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Excellence Isn’t Colorblind or Gender Neutral, In Either Direction, Nor Should It Be

Nancy Cantor

As debate rages on about the forced resignation of Harvard President Dr. Claudine Gay, a familiar trope has surfaced yet again. As if to echo Supreme Court Chief Justice John Roberts’ decision in the Harvard affirmative action case[1], many have asserted that Gay got her job because of race and gender, contrasting that with a “pure” merit-based selection of leaders. Aside from the insulting nature of this assumption, there is a stark irony to be considered here — white men have similarly gotten their positions because of race and gender for centuries, originally by law and ultimately by tradition, precedent, and, one might add, the in-group tendency to choose familiar faces (DiTomaso, 2015).[2] If, after all, our norms were to choose leaders based on some (more fictional than real) colorblind or gender-neutral metric, would the statistics on CEOs, presidents, and other leaders look as one-sided as they do today?

Dr. Nancy CantorDr. Nancy CantorIn fact, our perceptions of excellence are inextricably rooted in white male prototypes, such that we begin the evaluation of anyone else with a comparative framing defined by the divergence from this age-old norm, often seeing and hearing them against a background of difference. Yes, we are carefully listening, but implicitly we hear their words intertwined with the identity they “represent.”  Just think of the times when a forceful statement by a woman leader is emotionally framed as passionate, whereas her male counterpart is more likely to be seen as evincing strength of leadership.  Passion is actually sometimes a plus factor in leadership, but it comes with a non-normative twist when exhibited by a woman.  The late organizational theorist, Katherine Phillips succinctly captured this process when she questioned: “Why do we so passively accept homogeneity as the default norm for our institutions, when we endlessly ask for justifications of the value of diversity?”[3]

This knee-jerk normative judgment process is not only problematic and unfair to the individual leader, when as in the case of Gay, the presumption is that gender and race trumped “merit” in the selection process, but I would argue that it has broader implications as well. Namely, it leads us to ignore the fundamental value proposition of the “diversity bonus” documented by Scott Page, i.e., that diverse groups generate better, more innovative solutions to difficult problems than homogeneous groups.[4] We are so afraid to say that race and gender play a part in our evaluation that we fail to see how the lived experience of women and men of color and women in general contribute directly to the excellence of their leadership.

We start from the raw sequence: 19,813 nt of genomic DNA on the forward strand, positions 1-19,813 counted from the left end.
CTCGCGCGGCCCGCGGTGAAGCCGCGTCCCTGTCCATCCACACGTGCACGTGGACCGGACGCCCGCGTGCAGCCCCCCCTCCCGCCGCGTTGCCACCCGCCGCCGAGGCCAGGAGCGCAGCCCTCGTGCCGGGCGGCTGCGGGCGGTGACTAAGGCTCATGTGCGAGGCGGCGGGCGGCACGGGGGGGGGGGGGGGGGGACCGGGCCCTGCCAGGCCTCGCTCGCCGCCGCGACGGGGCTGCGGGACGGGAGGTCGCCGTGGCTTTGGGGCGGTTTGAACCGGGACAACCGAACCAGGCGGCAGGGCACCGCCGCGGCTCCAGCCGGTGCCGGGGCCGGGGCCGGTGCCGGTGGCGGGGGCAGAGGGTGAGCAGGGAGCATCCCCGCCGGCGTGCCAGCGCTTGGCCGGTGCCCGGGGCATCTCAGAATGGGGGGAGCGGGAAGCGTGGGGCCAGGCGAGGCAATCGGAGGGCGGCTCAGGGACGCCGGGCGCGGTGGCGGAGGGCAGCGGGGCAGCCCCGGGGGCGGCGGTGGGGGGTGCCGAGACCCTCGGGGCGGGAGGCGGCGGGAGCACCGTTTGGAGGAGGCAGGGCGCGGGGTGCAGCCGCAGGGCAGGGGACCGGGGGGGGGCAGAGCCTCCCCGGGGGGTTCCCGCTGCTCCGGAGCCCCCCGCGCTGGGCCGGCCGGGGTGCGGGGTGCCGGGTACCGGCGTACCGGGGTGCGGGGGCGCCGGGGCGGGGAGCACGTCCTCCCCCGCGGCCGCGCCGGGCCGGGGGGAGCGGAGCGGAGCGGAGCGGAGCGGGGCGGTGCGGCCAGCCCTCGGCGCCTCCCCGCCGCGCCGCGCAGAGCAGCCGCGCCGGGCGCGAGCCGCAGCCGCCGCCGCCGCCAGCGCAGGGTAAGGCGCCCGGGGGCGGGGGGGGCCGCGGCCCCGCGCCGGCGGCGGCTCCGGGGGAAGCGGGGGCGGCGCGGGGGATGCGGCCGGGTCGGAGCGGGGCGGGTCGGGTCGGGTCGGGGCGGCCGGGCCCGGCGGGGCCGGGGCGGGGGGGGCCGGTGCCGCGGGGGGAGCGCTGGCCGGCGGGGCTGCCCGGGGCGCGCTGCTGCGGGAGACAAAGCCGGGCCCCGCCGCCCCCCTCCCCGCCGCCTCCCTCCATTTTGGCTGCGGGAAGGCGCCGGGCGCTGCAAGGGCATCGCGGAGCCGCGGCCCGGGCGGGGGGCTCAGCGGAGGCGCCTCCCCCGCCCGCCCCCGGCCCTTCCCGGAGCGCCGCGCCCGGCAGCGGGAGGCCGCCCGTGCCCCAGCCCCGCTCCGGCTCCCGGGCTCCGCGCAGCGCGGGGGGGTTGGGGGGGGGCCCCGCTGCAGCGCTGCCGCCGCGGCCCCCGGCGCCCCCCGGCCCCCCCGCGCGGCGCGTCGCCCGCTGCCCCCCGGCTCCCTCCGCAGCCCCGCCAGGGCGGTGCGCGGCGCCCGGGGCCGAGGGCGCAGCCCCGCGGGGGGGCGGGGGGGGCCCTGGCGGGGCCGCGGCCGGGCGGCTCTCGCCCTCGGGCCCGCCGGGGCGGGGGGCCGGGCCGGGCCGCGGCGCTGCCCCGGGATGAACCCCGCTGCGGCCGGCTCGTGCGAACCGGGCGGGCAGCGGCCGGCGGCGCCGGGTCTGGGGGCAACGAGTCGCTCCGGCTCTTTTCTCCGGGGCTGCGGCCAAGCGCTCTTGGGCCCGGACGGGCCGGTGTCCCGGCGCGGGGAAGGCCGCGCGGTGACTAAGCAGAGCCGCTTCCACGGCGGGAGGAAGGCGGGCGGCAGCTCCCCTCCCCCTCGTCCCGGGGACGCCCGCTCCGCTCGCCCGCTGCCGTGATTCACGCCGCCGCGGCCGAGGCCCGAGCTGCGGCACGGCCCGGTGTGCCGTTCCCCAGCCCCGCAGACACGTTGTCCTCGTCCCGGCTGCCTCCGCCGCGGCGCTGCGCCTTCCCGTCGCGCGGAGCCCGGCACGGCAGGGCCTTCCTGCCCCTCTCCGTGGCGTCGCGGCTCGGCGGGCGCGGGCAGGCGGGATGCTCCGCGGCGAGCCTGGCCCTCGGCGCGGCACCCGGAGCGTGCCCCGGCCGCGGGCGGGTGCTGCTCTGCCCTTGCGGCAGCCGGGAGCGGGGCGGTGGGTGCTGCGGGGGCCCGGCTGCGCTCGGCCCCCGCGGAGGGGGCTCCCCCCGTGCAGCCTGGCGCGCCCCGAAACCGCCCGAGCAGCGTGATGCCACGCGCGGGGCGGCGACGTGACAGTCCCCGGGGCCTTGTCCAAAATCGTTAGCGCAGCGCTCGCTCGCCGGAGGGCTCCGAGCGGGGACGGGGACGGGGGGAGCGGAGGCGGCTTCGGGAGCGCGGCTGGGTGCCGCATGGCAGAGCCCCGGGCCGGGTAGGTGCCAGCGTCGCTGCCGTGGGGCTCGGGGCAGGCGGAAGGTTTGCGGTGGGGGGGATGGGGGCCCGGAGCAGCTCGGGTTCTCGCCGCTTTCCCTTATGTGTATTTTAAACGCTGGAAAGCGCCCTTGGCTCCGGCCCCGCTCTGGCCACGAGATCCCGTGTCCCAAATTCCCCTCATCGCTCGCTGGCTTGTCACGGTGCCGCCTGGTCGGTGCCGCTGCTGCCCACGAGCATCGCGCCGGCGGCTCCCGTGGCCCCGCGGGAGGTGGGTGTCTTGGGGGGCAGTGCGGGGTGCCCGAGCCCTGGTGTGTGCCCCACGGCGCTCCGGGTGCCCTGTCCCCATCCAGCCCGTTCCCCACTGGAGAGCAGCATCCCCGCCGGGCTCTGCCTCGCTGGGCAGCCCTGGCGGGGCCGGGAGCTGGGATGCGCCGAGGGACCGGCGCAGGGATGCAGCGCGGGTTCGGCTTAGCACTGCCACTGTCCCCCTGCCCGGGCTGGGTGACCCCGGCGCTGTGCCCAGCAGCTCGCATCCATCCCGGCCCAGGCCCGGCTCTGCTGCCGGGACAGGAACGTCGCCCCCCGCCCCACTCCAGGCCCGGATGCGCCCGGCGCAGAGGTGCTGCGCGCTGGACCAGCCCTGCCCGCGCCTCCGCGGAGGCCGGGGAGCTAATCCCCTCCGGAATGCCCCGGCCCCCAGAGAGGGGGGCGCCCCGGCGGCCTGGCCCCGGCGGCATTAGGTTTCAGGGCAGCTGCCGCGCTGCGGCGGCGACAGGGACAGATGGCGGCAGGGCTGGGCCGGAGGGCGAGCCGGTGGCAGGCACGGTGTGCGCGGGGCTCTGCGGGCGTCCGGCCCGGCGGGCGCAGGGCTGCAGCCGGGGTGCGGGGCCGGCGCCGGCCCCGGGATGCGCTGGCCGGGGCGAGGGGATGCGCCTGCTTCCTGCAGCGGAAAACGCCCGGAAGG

Clearly, there are multiple dimensions that contribute to the excellence of a leader and a scholar — and in this instance, multiple issues on the table beyond the focus of my comments here — but it is absurd to suggest that white men never benefit from the ease with which they fit the prototype and thus can be taken “at face value” as appropriate candidates for leadership to be judged on other dimensions. Even more important, it is fundamentally shortsighted to restrict our evaluations of quality and excellence to so-called colorblind and gender-neutral framings that miss the richness of intelligence honed by the lived experiences of identity — and of course, identity comes in many other forms also to be embraced as valuable to our collective power and leadership. Why don’t we test our own powers of perception and judgment to include the valuable nuances that diversity encompasses? Are we just too lazy to learn new ways of seeing merit before our very eyes?

Dr. Nancy Cantor is Chancellor and Distinguished Professor of Psychology at Rutgers University-Newark. 

[1] Students for Fair Admissions, Inc. v. President and Fellows of Harvard College, 600 U.S. 181 (2023).

[2] Nancy DiTomaso, Racism and Discrimination versus Advantage and Favoritism: Bias for Versus Bias Against, Research in Organizational Behavior, 35 (2015), 57-77.

[3] Phillips, Katherine. 2017. "What is the real value of diversity in organizations? Questioning our assumptions." In The Diversity Bonus: How Great Teams Pay Off in the Knowledge Economy, by Scott Page, 223-245. Princeton: Princeton University Press and the Andrew W. Mellon Foundation.

[4] Page, Scott. 2017. The Diversity Bonus: How Great Teams Pay Off in the Knowledge Economy. Princeton: Princeton University Press and the Andrew W. Mellon Foundation.  

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